http://actualfreedom.com.au/richard/articles/attentivenesssensuousnessapperceptiveness.htm

In other words, the cool thing is that prolonging the moment of apperceptiveness that occurs when you ask HAIETMOBA can = PCE. Also, once you start finding that you're feeling good most of the time, you only need to ask it when you stop feeling good (not on a constant stream throughout the day). Keep with the sincerity here, as you want to make sure you are genuinely feeling good and not averting things.


Desperation – I still often feel a desperation that I really really really want and need some way out of this mess I'm in. I think the insight approach would be to note “desperation, desperation...” the actualist approach might be to question why I'm wasting my only moment of being alive on being desperate. But, neither of these seems to address the real crux of the desperation for me, as it comes back again and again, and it seems like that crux won't go away until this thing is done completely.


What part of your identity initiates this desperation - what fear, belief, desire, whatever is it? Why is it a "mess"? Tracing it back to its source and being open to see through it, for what it really is or isn't, is what will bring about its elimination.


Still, I must say that not everything is making sense though. And, that's different from confusion, but it still leaves me wanting something.


Wanting an answer, maybe? What's the question you want an answer to?


Then, actualism came into the picture, and I still don't know what to do with all this retreat-time that I have set aside. I would love to spend it all practicing actualism, and I guess I'm still just finding out what that means exactly.


Sounds like a sweet set up to freely enjoy. Play in nature, listen to music, hang out doing nothing in particular, whatever you find carefree fun in.

Hope this helps,
Steph
aaron ., modified 10 Years ago.

RE: Cushion Report: Actualist Insight Practice

Posts: 34 Join Date: 4/11/10 Recent Posts
Hi Daniel,

I mixed meditation with actualism practice for years, and while I can't say it did much bad, it didn't lead to an actual freedom either. Neither has just practicing actualism yet either though. emoticon I've always thought gaining some concentration or "attentional training" from meditation prior to actualism practice would be of some benefit(how much I'm unsure). Clearly, some here got some form/level of enlightenment and made quick work of getting actually free. It stands to reason that getting rid of the ego(or seeing through it or whatnot) means there will both be more clarity and less to become free of in the continuing process of the ending of being. Whether that is a "better" or quicker route than just going into actualism as soon as possible is hard to say and it may simply depend on the individual. That being said, a consistent theme among all the actually free people(so far) is that at some point they exclusively practiced actualism(attentiveness and sensuousness leading to apperceptiveness). I did get a sense in my practice when practicing both meditation and actualism that each method was using the brain in a different way(and hence affecting the brain in a different way). The question is does that create positive results like "cross-training" or is it impeding progress as common wisdom claims mixing of techniques is not optimal. My impression was it was more the later, but that could have been from the kind of meditation I practiced and it was pretty subtle regardless. Good luck. I enjoyed your post.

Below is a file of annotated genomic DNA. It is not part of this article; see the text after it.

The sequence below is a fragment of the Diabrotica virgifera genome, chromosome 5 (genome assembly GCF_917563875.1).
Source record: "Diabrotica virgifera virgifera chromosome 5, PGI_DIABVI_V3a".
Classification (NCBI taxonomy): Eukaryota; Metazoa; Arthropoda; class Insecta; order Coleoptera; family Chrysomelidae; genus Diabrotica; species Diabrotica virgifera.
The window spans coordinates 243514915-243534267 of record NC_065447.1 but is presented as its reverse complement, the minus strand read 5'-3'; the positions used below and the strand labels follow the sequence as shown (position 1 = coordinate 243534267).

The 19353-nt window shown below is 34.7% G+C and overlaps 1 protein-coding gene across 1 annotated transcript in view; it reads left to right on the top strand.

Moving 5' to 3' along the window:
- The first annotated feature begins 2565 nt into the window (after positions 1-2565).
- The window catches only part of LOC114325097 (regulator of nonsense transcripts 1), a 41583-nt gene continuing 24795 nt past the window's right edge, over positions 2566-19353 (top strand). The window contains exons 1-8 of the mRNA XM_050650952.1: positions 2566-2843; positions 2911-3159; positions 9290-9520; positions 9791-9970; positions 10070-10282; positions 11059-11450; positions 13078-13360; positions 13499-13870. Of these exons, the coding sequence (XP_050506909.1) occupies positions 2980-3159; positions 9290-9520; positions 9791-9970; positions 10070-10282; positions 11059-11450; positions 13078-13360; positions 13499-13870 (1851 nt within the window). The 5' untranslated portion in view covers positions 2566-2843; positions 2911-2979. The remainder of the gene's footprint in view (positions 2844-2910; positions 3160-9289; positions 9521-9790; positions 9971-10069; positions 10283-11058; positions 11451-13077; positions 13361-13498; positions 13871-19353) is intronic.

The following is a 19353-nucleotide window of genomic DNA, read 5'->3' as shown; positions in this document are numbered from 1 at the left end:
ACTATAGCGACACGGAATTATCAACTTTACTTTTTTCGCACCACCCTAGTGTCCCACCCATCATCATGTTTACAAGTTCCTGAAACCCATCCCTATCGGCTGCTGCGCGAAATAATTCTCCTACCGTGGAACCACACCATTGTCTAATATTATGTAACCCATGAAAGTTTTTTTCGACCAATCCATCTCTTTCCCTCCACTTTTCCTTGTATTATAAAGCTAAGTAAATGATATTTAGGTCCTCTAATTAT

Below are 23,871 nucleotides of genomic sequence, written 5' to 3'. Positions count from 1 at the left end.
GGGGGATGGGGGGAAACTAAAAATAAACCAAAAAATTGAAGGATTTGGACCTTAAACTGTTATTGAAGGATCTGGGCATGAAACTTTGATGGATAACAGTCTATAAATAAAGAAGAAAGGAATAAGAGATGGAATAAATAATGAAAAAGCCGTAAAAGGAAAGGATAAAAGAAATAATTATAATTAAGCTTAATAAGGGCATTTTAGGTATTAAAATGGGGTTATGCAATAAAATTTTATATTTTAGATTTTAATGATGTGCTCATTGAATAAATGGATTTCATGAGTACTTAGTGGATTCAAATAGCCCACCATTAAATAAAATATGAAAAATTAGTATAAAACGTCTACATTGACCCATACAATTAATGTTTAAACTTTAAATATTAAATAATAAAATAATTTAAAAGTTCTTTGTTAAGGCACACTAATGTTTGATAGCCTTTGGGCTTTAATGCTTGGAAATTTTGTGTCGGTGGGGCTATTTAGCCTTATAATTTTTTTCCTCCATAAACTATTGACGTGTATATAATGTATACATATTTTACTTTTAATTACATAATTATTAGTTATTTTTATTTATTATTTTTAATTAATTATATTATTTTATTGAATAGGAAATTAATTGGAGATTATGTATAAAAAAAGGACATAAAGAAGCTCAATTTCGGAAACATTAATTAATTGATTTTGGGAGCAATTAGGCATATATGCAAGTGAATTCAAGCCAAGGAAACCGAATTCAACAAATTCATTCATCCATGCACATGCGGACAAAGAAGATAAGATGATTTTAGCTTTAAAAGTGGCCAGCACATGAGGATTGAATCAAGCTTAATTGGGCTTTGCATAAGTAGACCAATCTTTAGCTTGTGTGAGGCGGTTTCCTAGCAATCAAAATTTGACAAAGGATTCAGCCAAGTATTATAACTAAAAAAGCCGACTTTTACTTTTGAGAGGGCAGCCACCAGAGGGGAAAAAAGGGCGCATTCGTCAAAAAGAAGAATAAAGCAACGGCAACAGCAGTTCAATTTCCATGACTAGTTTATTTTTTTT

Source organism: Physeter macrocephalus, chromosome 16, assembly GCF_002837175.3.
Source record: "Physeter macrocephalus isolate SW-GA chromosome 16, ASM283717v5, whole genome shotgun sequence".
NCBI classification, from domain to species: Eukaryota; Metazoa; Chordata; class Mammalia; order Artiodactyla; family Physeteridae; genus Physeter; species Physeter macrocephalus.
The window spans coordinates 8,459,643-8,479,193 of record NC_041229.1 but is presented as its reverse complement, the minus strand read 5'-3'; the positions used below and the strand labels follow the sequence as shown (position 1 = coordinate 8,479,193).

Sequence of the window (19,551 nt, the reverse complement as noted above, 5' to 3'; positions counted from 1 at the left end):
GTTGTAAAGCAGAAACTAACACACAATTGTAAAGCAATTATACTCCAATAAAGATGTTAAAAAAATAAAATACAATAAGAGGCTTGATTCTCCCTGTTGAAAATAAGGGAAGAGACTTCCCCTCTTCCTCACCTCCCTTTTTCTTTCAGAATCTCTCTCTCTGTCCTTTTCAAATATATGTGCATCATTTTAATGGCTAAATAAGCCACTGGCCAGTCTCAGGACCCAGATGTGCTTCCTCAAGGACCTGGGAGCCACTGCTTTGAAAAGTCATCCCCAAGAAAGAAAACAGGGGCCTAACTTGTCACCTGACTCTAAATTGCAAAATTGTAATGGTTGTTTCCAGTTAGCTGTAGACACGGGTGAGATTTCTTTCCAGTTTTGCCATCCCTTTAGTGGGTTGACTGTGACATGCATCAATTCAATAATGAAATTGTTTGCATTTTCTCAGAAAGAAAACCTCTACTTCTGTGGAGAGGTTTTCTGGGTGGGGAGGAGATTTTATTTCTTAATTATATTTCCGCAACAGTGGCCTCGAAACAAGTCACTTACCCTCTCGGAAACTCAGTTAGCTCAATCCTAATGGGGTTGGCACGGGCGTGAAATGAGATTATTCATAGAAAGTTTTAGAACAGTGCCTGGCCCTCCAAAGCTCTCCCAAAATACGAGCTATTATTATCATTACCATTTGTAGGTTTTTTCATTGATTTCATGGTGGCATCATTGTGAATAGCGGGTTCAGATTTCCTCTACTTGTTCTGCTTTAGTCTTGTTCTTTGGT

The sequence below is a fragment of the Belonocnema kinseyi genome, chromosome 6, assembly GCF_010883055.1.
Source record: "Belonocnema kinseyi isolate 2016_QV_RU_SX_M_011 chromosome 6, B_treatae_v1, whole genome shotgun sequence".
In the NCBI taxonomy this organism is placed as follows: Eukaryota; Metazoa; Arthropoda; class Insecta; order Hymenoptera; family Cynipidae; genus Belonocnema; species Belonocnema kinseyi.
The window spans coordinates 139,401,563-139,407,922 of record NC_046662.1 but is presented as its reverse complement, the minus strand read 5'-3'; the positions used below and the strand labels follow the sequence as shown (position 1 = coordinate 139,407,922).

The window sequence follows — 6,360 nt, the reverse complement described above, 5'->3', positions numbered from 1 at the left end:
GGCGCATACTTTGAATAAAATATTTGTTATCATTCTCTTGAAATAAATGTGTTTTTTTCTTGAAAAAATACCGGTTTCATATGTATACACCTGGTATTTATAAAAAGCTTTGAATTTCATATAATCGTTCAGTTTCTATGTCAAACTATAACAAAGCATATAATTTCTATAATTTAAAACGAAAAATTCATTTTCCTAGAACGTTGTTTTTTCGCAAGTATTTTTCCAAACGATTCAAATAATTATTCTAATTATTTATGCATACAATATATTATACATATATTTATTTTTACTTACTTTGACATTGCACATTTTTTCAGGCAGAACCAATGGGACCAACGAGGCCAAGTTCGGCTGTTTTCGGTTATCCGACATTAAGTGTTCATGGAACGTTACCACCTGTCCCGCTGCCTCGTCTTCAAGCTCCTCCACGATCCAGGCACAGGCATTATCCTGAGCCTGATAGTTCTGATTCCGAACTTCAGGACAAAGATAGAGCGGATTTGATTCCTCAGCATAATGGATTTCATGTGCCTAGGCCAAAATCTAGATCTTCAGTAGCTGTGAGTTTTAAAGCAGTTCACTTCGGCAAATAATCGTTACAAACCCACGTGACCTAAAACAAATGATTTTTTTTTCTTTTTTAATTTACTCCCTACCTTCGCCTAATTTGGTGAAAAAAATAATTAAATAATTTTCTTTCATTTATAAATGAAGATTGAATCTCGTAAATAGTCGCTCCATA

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Daniel Johnson, modified 10 Years ago.

RE: Cushion Report: Actualist Insight Practice

Posts: 401 Join Date: 12/16/09 Recent Posts
Thank you both for your responses. I'm still mulling over what you both have written, so no response right now. But, I do appreciate it.

Today, I'm enjoying noticing the emotional life wave on yet a more subtle level and smiling lightly at it's quite apparent silliness.
TJ Broccoli, modified 10 Years ago.

RE: Cushion Report: Actualist Insight Practice

Posts: 93 Join Date: 3/1/10 Recent Posts
Hello Daniel,

I can really relate to what you're saying and your way of questioning, glad you posted. For me, it isn't exactly about "mixing" techniques, but more like being totally unable to separate them! Although at the intellectual level I can understand the differences between two practices, in actual experience I simply can't understand how it's possible do vipassana and not affect actualism progress, or practice actualism without triggering the yanas and cycles to move. Awareness is awareness, observing is observing, letting go is letting go, there's only one present moment we can work with, and when there is sincerity as you point out, the self issues/problems/conditions get resolved in whatever ways they naturally can. I also suspect that actualism progress and the diminishing of affective stuff makes the stages and cycles subtler and subtler, which on one hand is good because it makes vipassana and daily life a much smoother ride, but on the other hand it could make it very very difficult to pinpoint where you're at or what progress you've made with the paths. I don't know exactly what the link is between the two (diminishing affect and cycles/jhanic changes becoming subtler and harder to notice); all I know is that I experience both.

Looking forward to reading more about your practice and progress!

Jill